A Change of Art

Berkeley Artisans Holiday Open Studios Self-guided Tour runs 11 a.m. to 5 p.m. Saturdays and Sundays through Dec. 17. For more information call (510) 845-2612 or visit www.berkeleyartisans.com.





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Upon first glance, the dingy, weather-worn buildings along 8th Street seem an unlikely mecca for artistic expression. The small art studios hidden in the bowels of the buildings are usually closed to the public, allowing 8th Street artists and artisans to work in quiet solitude.

But in the true spirit of sharing, artists from not just 8th street, but all of Berkeley have opened up their studios to the public as part of this month's Berkeley Artisans Holiday Open Studios Self-guided Tour.

The Open Studios Tour, organized by local artist Susan Brooks, gives over 100 professional artists and craftspeople in Berkeley the opportunity to showcase their work, while giving culture-starved locals a place slightly classier than Telegraph to view and purchase truly unique creations.

Many of the artists have charmingly tried to recreate the gallery experience by draping clean sheets over equipment, putting fresh flowers in every corner, setting out delicate cookies and sparkling mineral water and playing soothing music on home stereos. Indeed, the atmosphere is lovely and intimate, with the artists themselves often standing several feet away.

Of particular interest is the studio displaying the works of Joolia Jamison Harper, Alana Clearlake and Julia Cohn. Visitors are free to pet Harper's golden retriever as they look through her delicately painted silk scarves, one of which was inspired by a friend's earring.

Clearlake's enamel jewelry is truly incredible, with soft colors of ground glass set in curling webs of metal. Although Clearlake's creations look like they should be curving around the swan-like necks of Versace models, the dramatic designs make anybody's neck look quite beautiful.

One can also view Cohn's dreamy watercolors, which range in subject from melancholy cantaloupes and cherries to smooth landscapes.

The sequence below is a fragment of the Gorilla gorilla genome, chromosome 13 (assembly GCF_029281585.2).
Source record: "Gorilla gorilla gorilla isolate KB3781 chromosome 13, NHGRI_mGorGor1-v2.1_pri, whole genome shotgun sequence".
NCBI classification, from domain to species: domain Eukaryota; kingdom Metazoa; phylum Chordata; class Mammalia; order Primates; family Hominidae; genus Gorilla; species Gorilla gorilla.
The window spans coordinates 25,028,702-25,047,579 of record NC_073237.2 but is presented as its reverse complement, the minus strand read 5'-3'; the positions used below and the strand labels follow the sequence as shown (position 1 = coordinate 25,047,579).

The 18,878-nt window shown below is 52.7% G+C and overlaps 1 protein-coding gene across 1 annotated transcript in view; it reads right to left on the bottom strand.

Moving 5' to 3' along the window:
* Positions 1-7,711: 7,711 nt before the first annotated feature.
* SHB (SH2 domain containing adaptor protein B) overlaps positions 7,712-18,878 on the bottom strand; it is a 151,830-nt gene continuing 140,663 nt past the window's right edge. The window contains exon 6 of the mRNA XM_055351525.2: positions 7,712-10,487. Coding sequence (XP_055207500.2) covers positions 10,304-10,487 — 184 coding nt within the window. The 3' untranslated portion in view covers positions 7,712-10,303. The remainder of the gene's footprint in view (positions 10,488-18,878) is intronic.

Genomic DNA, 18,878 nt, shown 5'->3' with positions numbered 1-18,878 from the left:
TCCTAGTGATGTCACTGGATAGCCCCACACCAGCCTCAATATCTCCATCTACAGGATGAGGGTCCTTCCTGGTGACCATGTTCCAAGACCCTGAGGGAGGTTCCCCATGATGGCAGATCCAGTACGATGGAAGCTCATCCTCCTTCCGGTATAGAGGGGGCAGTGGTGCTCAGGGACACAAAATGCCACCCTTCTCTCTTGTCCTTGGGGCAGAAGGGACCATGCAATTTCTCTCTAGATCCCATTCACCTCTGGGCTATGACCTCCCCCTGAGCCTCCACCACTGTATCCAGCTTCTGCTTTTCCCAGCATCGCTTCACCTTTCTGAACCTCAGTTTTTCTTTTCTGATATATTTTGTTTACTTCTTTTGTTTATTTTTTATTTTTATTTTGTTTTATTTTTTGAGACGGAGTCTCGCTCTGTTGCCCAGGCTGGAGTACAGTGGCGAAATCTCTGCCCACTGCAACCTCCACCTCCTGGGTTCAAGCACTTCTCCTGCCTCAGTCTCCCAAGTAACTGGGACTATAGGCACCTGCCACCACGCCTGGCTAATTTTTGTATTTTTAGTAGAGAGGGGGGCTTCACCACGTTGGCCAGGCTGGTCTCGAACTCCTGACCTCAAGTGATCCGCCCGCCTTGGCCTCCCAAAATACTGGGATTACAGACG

"For me, watercolor is like a conversation," Cohn said. "The movement of the water is exciting because you don't have complete control over it."

Perhaps the most delightful aspect of the Open Studios Self-guided Tour is the opportunity to schmooze with the artists. Almost all of them are really friendly and enthusiastic about explaining how they were inspired to create a particular piece or about sharing funny stories about their lives before art. Eighth street jewelry-maker Alison Antelman, who creates beautiful handmade, asymmetrical necklaces with names like "Explosion in Kelp Forest" and "Tropical Berkeley," explained that creating the jewelry is a very personal experience for her.

"This piece was inspired by a really hot day in the studio," she said, pointing out the flamboyant pineapple-like design of the "Tropical Berkeley" necklace. "I was thinking about large pitchers of pink lemonade and cool pineapple slices."

Antelman shares with visitors the story of a particular necklace that she was soldering when a piece of the metal exploded. Luckily, Antelman avoided injury even though she wasn't wearing safety goggles. Thankful that nothing truly horrible happened, she fixed a piece of gold with a diamond in the hollow space that the explosion had made.

Some of the pieces are absolutely breathtaking. Artist Janet Berrien's paintings of California landscapes seem to quiver with lives of their own because of the risky opposing colors and thick brushstrokes. Painter Marco Vangelisti, who shares a studio with Berrien, has a highly abstract and dramatic style where the painting appears in shard-like pieces and thick oil paint lends a three-dimensional effect.

Many of the pieces are fun and original, like Kandace Norwood Rupert's "labor-intensive" mirrors with birdseed-coated frames and little fake birds on the top. Rupert, who jokes that she must have been an architect in a previous life, also has created little pastel-colored tin houses that seem to have personalities of their own.

The studios also include numerous blown-glass artisans who create the glass in front of visitors. Craftsman Jody Fine redefines the typical view of blown glass with his whimsical, '50s-style, lime green blown glass blender. One of Fine's most fantastic creations would have to be his "marble pie" - a pastry made of glass marbles with swirling insides and opaque glass for the "dough."

Eighth street also includes Gail Cohen's Asian-inspired cool blue and mint green porcelain dishes, Jiri Minarik's pottery depicting playful pictures of fat women, cats and fish, Josh Bach's barbeque-printed ties and Margaret Wade's haunting nudes.

But 8th street contains only five of the 30 locations featured in the Open Studios Tour, which leaves a wealth of possibilities for anyone who is tired of Telegraph and wants to explore something more artistic and stimulating than cheesy, overpriced tie-dyed T-shirts.

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